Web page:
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But instead I’ll opt for the one where Temujin clouts his oldest brother-in-law around the chops before telling him “You have a strong right-arm, and I like to know it is at my side, but your mouth…is young…and it needs training. With enough training, my brother, you may yet become my strong right-arm…” Dialogue which would surely grace any gay porn film.

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And this, ladies & gentlemen, is the final Yellowface Film Review (at least for the time being) as the Ovalhouse run of The Fu Manchu Complex draws to a close tomorrow. There are though still TWO PERFORMANCES LEFT. BOOK YOUR TICKETS NOW http://www.ovalhouse.com/whatson/detail/the-fu-manchu-complex for the play described as “incredibly guiltily hilarious” (The Public Reviews) and “a boisterous romp through the Yellow Peril canon” (Madam Miaow Says). If you’ve been already we do hope you enjoyed it and we hope you have enjoyed this series of reviews.

Yellowface Film Review #7: The Inn Of The Sixth Happiness

The Inn Of The Sixth Happiness (1958)

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The second highest grossing film in the year it was released, this is an especially frustrating piece of dodgy big budget yellowface mush in that there’s an extraordinary story in there somewhere but it’s buried under all sorts of hokey sentiment, feel-good schamltz and truly disastrous casting.

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Based on the true story Gladys Aylward, who worked as a missionary in China most of her adult life, this two and half hour epic tells the tale of Gladys’s early work in China and particularly her leading of 100 orphans across difficult terrain to safety from the invading Japanese army. In between all this (and dominating the screen time to an inordinate degree) is Gladys’s (by all accounts) almost completely fictionalised romance with Colonel Li Nan, here presented as a Eurasian but played by the entirely Caucasian German Curt Jurgens.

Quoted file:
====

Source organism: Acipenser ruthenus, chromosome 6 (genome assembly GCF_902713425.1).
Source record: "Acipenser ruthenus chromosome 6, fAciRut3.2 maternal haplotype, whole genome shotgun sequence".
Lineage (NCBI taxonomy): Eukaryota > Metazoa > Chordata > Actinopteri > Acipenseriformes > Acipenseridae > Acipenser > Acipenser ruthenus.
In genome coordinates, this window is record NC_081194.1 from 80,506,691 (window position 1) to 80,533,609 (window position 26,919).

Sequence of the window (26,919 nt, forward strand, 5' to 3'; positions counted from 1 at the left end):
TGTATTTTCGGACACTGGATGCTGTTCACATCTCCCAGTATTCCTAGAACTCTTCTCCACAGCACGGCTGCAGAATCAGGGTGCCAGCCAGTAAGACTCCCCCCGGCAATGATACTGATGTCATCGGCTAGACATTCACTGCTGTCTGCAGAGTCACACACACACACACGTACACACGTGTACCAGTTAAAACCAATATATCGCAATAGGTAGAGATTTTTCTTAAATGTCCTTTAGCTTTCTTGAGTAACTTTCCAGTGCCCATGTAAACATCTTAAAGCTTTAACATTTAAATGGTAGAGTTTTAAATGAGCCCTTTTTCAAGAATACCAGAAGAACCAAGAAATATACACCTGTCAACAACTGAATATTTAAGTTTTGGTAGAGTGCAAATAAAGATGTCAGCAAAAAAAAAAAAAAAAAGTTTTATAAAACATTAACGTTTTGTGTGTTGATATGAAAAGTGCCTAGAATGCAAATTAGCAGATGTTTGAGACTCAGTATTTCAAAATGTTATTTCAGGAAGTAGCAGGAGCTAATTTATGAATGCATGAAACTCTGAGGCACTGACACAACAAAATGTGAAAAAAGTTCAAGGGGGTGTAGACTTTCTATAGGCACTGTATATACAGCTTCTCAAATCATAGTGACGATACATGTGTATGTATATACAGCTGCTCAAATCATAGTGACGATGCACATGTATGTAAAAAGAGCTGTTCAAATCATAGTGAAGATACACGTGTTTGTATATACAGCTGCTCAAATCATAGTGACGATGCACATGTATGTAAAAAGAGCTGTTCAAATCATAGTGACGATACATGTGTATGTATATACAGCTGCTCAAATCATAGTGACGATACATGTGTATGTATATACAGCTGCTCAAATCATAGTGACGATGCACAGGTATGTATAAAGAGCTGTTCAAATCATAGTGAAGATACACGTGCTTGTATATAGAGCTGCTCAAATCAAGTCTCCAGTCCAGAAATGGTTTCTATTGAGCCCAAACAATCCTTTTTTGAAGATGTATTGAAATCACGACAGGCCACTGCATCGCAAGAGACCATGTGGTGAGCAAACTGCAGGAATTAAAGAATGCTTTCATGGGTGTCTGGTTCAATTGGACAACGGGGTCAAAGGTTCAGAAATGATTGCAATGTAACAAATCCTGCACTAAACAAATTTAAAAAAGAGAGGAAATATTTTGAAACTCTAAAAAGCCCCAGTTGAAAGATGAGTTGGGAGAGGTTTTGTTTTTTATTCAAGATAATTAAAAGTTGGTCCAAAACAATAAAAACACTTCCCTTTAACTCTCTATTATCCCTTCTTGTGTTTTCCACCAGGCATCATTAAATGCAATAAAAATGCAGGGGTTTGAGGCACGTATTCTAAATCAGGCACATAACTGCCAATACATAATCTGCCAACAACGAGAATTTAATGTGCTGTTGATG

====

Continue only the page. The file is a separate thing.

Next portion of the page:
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There’s no doubting that Gladys Aylward was a remarkable woman and she herself loathed this film. Among a whole list of inaccuracies she was mortified to see herself (in real life short, dark and cockney) portrayed on screen by the statuesque, blonde, camera-genic and Scando-posh Ingrid Bergmann.

Gladys_Aylward Inn-of-the-Sixth-Happiness-Bergman Perfect casting!

She was also particularly upset by the way her passage to China was glossed over in the film as a convenient recommendation letter from a kindly employer and a few comedically rude Russian soldiers before “Hollywood’s train delivered her neatly to Tsientsin.” In reality Aylward and her family had to struggle particularly hard to get her to the Middle Kingdom (in a real indictment of class-ridden society she was turned down as a missionary because her academic qualifications weren’t deemed strong enough) and she had to spend her life savings on a perilous and complicated train journey where at one point she was forced to abandon the train in Siberia in what must have been a terrifying ordeal for a young woman on her own. Along with this the name of her missionary in Yang Cheng was “Eighth Happiness” (owing to the traditional “lucky” factor the Chinese associate with the number eight) and she felt her reputation was damaged by the numerous movie-snogging sessions Bergmann and Jurgens share in the film. In real life Gladys Aylward went to her grave never having kissed a man and the ending, where she leaves her orphans in Xian to return to Colonel Li Nan, is pure fiction. She continued working with orphans until she was in her sixties and never saw Li again. She also felt that Li being portrayed as Eurasian was an “insult” to his Chinese lineage. I wonder if she would’ve felt the same way had Li been portrayed by a genuine Eurasian. I do hope not.

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The film itself is actually reasonable engrossing for the first half an hour until Hollywood Gladys arrives in China (in reality Snowdonia) and we glimpse our first sight of Robert Donat as The Mandarin (no not the Iron Man one), a casting decision so ridiculous it beggars belief as well as shattering all credibility.

robert-donat-innofthesixthhappiness-2 Even more perfect casting!

From here on in it just gets worse and worse with the final 45 minutes, all tears and melodramatic declarations of love, drags the actors into unfortunate over-playing and there’s one extraordinary scene where Ingrid fluffs her lines no less than three times.

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In the beginning the Chinese (with the exception of Peter Chong’s jolly cook) are portrayed as scary savages but as the film progresses  they morph into picturesque peasants . Of the genuine East Asians the aforementioned Chong (usually second-fiddle in his numerous film appearances) is an amiable enough presence but his characterisation is forced into far too many “ching-chong simpleton” tropes and while there’s a nice role for the young Burt Kwouk as a reformed prisoner Tsai Chin is completely wasted.